Download a Faster GPU! – This Method REALLY Works! – Nvidia Resizable BAR

rootF IMG 622bd01d0eb07

(upbeat music) – Sometimes you don't
realize what you're missing until it's staring you in the face. But when you notice it, it's just … So sweet, isn't it? Well, that's what we finally
have here today with Nvidia, the opportunity to have
our cake and eat it too, because they have finally
enabled resizable bar on their desktop GeForce GPUs. Get it? Resizable bar, extra sweetness? (laughs) In theory, this is a simple driver update that will unlock extra performance on your existing GPU. Assuming you're lucky enough to own one. But what we're gonna find out is if it is truly something for nothing, or if it's just an illusion. (upbeat music) I'll give you the segue to our sponsor for nothing though, Smart Deploy can help you
manage every Windows endpoint in your environment from one
centralized golden image. Grab your exclusive free
software worth over $800 at (upbeat music) Resizable bar has been a big deal ever since AMD announced
their implementation of the feature called smart access memory.

If you haven't been keeping
up with all the buzz, it basically allows a CPU to access all of a PCI Express
device's memory at once, rather than in small, 256 megabyte chunks, as has been the case until now. Resizable bar has existed
in the data center for some time now, but it couldn't find
momentum on the desktop until AMD kicked off this scramble to implement it industry wide. Which kind of raises the question. Why now? Well, in the early days of PCI Express, it wasn't a problem for gamers, because game assets, like textures, were sized proportionally
to the video frame buffers of that time. But with the complexity of today's games, and with modern graphics cards having as much as 24
gigabytes of onboard memory, you can easily imagine a situation where the CPU could waste a lot of cycles, getting the data it needs, if it can only address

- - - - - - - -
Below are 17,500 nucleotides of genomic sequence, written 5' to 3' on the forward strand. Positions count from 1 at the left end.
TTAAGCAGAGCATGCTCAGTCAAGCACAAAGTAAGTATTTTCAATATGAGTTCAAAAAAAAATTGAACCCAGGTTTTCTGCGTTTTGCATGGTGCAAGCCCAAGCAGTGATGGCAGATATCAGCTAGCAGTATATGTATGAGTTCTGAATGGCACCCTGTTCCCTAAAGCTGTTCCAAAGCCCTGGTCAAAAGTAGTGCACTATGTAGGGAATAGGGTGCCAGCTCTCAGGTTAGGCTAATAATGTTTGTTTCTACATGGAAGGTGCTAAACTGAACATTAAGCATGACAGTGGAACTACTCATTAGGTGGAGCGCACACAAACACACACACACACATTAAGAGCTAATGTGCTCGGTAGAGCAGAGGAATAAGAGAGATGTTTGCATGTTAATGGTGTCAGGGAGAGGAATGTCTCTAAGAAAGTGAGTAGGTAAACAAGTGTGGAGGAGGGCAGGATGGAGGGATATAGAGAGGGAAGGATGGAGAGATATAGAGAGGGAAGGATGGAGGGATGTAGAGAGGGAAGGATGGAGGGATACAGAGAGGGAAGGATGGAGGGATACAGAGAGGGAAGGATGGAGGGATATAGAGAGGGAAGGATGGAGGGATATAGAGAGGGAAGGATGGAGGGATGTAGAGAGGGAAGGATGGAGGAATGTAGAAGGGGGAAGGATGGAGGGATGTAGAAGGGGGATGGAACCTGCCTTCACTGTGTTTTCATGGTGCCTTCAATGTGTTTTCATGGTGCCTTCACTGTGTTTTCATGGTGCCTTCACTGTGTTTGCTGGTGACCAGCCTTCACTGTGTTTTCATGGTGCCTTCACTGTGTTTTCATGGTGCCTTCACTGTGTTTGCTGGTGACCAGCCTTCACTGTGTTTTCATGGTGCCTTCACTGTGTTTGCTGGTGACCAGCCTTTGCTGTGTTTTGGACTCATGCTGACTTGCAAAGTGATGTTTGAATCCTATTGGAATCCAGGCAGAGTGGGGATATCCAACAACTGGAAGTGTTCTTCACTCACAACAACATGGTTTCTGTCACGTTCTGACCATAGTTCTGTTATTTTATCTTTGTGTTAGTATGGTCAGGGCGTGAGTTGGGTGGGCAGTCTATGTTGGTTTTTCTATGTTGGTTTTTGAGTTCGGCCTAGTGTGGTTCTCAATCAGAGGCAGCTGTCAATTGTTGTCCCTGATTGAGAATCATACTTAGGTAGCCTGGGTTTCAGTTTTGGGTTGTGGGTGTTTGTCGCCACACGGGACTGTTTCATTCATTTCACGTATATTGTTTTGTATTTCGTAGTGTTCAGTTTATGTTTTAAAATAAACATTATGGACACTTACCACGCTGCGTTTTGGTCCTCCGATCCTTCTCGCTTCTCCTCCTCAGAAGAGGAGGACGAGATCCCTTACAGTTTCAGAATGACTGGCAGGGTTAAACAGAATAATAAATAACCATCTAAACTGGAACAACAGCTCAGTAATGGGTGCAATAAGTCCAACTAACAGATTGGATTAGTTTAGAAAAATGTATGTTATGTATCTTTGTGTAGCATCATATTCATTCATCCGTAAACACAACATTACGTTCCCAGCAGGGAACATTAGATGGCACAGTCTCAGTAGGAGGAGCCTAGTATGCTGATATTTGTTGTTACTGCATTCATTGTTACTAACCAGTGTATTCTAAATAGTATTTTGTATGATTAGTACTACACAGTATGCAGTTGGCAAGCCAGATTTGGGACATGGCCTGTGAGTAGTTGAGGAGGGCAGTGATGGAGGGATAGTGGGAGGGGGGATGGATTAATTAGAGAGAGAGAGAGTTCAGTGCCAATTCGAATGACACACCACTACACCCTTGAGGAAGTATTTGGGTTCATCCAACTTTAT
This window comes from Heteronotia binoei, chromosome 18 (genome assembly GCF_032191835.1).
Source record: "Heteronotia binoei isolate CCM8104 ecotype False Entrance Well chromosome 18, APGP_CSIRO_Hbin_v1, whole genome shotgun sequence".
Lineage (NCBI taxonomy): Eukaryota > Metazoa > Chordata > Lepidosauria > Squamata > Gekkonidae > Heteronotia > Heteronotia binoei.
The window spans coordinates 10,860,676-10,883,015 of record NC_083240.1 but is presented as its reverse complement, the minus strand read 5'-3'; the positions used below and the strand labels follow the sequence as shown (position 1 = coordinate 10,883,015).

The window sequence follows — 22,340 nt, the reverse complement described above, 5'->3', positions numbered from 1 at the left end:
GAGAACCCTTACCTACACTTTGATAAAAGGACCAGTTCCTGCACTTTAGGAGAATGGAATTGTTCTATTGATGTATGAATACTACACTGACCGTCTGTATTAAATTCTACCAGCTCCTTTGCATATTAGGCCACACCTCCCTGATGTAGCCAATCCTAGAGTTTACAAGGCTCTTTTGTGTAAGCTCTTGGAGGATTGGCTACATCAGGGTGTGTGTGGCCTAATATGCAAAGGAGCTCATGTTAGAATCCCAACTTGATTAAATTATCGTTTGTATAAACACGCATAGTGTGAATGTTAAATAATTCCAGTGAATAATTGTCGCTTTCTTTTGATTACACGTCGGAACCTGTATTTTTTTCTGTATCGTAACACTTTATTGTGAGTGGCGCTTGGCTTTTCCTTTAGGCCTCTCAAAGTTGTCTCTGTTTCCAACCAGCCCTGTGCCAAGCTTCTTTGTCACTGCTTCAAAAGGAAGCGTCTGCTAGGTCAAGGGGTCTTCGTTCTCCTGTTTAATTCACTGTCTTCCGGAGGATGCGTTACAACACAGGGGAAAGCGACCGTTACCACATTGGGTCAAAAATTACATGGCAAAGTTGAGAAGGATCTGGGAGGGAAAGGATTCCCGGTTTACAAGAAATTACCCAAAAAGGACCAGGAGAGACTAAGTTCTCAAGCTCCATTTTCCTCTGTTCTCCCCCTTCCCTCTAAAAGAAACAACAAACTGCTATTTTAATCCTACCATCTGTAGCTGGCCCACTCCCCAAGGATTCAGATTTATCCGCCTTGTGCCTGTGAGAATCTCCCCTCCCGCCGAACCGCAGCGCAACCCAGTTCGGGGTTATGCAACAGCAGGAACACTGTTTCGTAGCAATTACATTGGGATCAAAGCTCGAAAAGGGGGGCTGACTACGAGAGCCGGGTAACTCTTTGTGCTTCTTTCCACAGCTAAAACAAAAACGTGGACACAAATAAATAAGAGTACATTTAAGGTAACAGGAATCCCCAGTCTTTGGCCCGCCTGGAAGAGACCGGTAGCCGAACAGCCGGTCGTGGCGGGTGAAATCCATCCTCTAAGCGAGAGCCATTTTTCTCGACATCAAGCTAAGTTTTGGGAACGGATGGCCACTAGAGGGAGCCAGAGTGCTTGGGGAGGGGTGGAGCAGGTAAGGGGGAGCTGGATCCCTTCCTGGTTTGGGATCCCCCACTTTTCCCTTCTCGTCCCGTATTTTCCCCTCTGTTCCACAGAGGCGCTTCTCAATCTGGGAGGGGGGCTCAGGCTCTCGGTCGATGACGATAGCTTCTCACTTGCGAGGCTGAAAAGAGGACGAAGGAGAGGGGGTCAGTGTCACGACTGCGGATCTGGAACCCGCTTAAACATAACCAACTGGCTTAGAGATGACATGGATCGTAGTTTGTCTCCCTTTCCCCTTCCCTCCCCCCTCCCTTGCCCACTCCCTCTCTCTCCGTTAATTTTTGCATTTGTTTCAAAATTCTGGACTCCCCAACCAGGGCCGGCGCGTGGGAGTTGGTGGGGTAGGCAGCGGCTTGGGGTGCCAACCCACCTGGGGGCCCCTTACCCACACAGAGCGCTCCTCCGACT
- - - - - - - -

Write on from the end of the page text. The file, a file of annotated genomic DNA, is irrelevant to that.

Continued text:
256 megabytes at a time, ultimately eliminating this waste is where our performance boost comes from. The only problem is that
in order to support it, every device in the chain
needs to be capable. The CPU, the motherboard,
and the PCI Express device, which, in this case is a GPU.

Now we've already looked at Nvidia's preliminary implementation
of resizable bar on mobile GeForce GPUs, with
an MSI GE76 Raider laptop. And at the time we
concluded that there was more to the sometimes impressive
performance improvements that AMD was getting, than just enabling resizable bar. And we also concluded that Nvidia had some work to do before
it was ready for prime time.

But even with it fully cooked, it's important to know that not every game or application will benefit, and how the driver
handles memory management appears to play a major role in what kind of performance uplift, or fall you can expect. That's where Nvidia's latest drivers, and the free chocolate come in. Our previous investigation showed that the impact differs
depending on CPU performance. So we grabbed both, a Ryzen 5 5600X and a Ryzen 9 5900X to represent the mid-range
and the high end. We'll be using a GeForce RTX 3080, and for comparison against team red, we've got a Radeon RX 6800 XT. Something to note is that
because we're focused on their respective improvements, over stock performance, and not on completely
re-reviewing these cards, all of the results for both sides will be in relative percentages.

At 1080p, things are
already really interesting. Shadow of the Tomb Raider
doesn't change much, but where Radeon loses some performance in the 5% lows on Ryzen 9, GeForce gains hinting that Nvidia might be doing a better job of reducing die to die latency, on AMD's own CPU, than
AMD's graphics team is. GTA V on the other hand, gives GeForce a hard time, with Radeon gaining a bit with Ryzen 5, which further hints that